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Story Publication logo December 21, 2021

Ho Chi Minh City Asking for Forest Land for Island Development (Vietnamese)

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An investigation into how 1,000 hectares of forests in Ho Chi Minh City, Vietnam, have been...

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This story excerpt was translated from Vietnamese. To read the original story in full, visit Nguoi Dothi. Our website is available in English, Spanish, bahasa Indonesia, French, and Portuguese.


Phu Loi Island, also known as Thanh An Island, is the administrative center of Thanh An commune, Can Gio district, Ho Chi Minh City (HCMC). Out of its total area of 48 hectares, 31 hectares are natural mangrove protection forests. The city government has been preparing a dossier to submit to the Prime Minister for permission to convert all protection forest land on the island to another classification, in order to build houses and factories, and develop tourism for the only island commune of the most populous city in Vietnam.

The article explored the “trick” of reclassifying forest land to be exploited for other purposes, which has been employed not only in HCMC but also in many other provinces in the country.


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Currently, Phu Loi Island has a total population of nearly 3,500. Its inhabitants are distributed over the18-hectares area of the two hamlets Thanh Hoa and Thanh Binh.

It takes less than 30 minutes to walk the length of these hamlets, where houses are crammed together. It has been just over a year since the authorities started to allow locals to renovate and expand their houses. These days cement and sand used for renovation can be spotted throughout the small and peaceful island. A poor island commune with low-lying land which is often flooded by high tides, Phu Loi was off the grid until 2015 when underground cables to the island were established, helping to gradually change people's lives here. But water still has to be carried over by barge from the mainland. Perhaps that is why the desire to develop more prosperously is not only shared among islanders but also among the leaders of Ho Chi Minh City.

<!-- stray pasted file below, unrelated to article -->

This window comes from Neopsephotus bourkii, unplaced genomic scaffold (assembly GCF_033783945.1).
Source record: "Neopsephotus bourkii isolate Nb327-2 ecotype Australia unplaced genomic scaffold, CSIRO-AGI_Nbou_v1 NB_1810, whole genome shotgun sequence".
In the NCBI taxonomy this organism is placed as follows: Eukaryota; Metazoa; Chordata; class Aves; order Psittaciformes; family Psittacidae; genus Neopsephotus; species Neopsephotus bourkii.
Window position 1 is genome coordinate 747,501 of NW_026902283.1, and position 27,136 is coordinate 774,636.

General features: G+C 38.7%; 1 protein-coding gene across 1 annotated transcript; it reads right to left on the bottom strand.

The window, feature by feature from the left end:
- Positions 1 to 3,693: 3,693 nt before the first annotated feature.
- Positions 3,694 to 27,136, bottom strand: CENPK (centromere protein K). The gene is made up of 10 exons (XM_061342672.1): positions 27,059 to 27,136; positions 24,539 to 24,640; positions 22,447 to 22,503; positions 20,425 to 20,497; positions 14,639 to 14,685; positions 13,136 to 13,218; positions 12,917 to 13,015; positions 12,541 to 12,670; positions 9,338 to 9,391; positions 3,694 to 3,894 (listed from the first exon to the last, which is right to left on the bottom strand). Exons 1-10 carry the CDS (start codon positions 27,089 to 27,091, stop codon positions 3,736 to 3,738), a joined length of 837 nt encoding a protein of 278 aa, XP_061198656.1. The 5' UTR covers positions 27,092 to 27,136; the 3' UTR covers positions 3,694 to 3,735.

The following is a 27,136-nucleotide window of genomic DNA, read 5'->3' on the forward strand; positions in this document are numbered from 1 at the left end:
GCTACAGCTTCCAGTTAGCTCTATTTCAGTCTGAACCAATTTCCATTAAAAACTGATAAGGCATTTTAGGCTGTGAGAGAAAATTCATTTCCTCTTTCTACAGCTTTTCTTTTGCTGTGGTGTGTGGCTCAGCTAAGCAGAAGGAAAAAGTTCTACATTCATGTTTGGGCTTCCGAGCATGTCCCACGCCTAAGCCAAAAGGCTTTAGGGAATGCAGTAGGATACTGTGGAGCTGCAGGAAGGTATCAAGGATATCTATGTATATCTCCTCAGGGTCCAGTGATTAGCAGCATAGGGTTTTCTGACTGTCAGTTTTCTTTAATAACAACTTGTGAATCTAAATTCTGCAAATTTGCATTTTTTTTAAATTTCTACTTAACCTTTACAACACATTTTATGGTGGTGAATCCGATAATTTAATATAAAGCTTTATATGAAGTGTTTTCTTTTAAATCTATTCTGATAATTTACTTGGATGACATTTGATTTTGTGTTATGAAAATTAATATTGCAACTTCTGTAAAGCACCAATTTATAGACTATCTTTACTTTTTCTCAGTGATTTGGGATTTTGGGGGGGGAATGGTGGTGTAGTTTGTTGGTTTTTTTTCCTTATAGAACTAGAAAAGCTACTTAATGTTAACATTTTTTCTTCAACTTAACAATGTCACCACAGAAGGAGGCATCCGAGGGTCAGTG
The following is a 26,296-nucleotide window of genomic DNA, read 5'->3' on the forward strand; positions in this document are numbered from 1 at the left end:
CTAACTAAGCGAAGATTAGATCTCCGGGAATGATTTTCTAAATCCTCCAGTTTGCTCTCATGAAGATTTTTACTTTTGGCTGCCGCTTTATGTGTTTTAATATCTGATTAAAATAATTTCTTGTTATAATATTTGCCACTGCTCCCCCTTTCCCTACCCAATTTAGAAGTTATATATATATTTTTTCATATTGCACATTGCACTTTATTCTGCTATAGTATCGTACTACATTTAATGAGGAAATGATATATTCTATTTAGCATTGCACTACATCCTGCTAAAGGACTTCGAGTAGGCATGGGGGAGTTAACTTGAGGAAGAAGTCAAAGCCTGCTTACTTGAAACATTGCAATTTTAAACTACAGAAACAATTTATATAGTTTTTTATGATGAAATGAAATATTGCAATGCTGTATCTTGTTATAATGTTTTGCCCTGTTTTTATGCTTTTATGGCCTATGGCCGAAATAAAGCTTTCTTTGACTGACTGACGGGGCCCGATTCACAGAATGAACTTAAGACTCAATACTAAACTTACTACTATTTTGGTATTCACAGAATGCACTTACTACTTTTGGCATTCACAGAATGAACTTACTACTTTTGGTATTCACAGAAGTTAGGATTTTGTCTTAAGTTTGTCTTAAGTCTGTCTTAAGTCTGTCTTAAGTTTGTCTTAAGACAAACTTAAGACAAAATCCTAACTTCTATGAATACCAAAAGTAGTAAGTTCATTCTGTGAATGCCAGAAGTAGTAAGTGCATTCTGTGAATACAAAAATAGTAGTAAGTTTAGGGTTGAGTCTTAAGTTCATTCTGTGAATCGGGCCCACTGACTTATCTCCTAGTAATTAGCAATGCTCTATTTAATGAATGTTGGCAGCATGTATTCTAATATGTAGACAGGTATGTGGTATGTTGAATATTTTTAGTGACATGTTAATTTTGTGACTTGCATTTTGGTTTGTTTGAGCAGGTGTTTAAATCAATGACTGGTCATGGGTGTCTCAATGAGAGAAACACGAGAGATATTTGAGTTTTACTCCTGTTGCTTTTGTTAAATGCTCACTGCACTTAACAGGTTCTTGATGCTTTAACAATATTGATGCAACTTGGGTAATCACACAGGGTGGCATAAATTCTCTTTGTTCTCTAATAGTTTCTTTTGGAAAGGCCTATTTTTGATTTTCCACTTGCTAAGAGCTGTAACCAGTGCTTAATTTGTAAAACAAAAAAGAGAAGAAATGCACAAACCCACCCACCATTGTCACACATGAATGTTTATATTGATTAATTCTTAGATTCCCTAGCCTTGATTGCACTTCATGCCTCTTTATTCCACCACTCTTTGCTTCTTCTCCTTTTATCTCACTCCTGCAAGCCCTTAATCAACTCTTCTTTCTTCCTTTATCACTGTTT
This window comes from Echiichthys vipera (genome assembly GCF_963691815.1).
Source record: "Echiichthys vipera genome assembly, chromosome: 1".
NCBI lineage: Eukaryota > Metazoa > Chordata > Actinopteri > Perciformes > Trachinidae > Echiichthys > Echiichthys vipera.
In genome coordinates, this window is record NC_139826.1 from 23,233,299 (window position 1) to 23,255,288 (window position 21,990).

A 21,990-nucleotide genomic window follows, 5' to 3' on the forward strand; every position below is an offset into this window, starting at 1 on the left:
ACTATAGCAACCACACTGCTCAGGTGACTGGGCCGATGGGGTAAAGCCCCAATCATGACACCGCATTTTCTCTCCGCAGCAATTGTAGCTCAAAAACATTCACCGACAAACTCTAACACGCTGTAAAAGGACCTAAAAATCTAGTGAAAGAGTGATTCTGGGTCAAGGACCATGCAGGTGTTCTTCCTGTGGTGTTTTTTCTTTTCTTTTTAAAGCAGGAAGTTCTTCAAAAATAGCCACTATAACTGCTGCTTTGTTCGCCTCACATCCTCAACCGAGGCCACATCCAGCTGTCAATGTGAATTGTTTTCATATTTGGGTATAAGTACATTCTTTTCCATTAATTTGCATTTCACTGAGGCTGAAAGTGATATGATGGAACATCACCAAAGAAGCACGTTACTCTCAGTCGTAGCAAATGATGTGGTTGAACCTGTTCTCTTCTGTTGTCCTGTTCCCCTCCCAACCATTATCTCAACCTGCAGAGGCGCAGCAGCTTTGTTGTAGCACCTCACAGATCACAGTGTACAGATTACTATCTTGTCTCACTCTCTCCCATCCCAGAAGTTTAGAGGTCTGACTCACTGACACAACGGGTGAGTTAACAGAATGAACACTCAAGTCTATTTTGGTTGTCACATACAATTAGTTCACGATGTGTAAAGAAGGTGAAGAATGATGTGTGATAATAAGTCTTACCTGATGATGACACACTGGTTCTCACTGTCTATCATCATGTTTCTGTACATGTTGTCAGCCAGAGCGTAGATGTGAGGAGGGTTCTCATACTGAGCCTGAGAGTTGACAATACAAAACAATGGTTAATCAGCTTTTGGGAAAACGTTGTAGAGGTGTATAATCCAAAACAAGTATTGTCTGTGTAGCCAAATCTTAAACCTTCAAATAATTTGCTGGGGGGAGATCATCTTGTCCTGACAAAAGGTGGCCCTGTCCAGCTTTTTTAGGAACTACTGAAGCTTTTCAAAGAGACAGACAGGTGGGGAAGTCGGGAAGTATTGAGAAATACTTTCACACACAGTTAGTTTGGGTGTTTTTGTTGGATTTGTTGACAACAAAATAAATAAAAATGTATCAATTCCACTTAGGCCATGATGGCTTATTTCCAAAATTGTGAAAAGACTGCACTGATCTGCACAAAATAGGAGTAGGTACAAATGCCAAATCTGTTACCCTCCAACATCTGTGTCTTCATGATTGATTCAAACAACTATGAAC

The western area of Phu Loi Island where alluvial deposits have accumulated over the years. This is where land reclamation and dyke construction activities will take place in order to build more fortified dykes. Image by Le Quynh. Vietnam, 2021.

Ms. Nguyen Thi Hong Dao and her son. Like Dao, the majority of young people who reside on Phu Loi Island go to school far away or go to work as laborers in Ho Chi Minh City and neighboring provinces. Image by Nam Phong. Vietnam, 2021.

The southern tip of the island, where an additional cruise ship bridge is expected to be built. Image by Nam Phong. Vietnam, 2021.

The jetty at Phu Loi Island. Image by Nam Phong. Vietnam, 2021.

The southern tip of the island, where an additional cruise ship bridge is expected to be built. Image by Nam Phong. Vietnam, 2021.

The residential area and the remaining forest area of Phu Loi island. More than 31 hectares of forest in Phu Loi island are not only protective forests but also belong to the Can Gio Mangrove Biosphere Reserve. Image by Nam Phong. Vietnam, 2021.

A dyke made from fortified stone runs from the west to the southern tip of Phu Loi Island. Image by Nam Phong. Vietnam, 2021.

The daily life of the people of Thanh An Commune. The vast river space and stunning scenery of the Go Gia - Giong Chua area make ecotourism a promising opportunity for Thanh An Commune. Image by Nam Phong. Vietnam, 2021.

An area west of the island is being reinforced and expanded as part of the urban renovation activities in Thanh An Commune. Image by Le Quynh. Vietnam, 2021.

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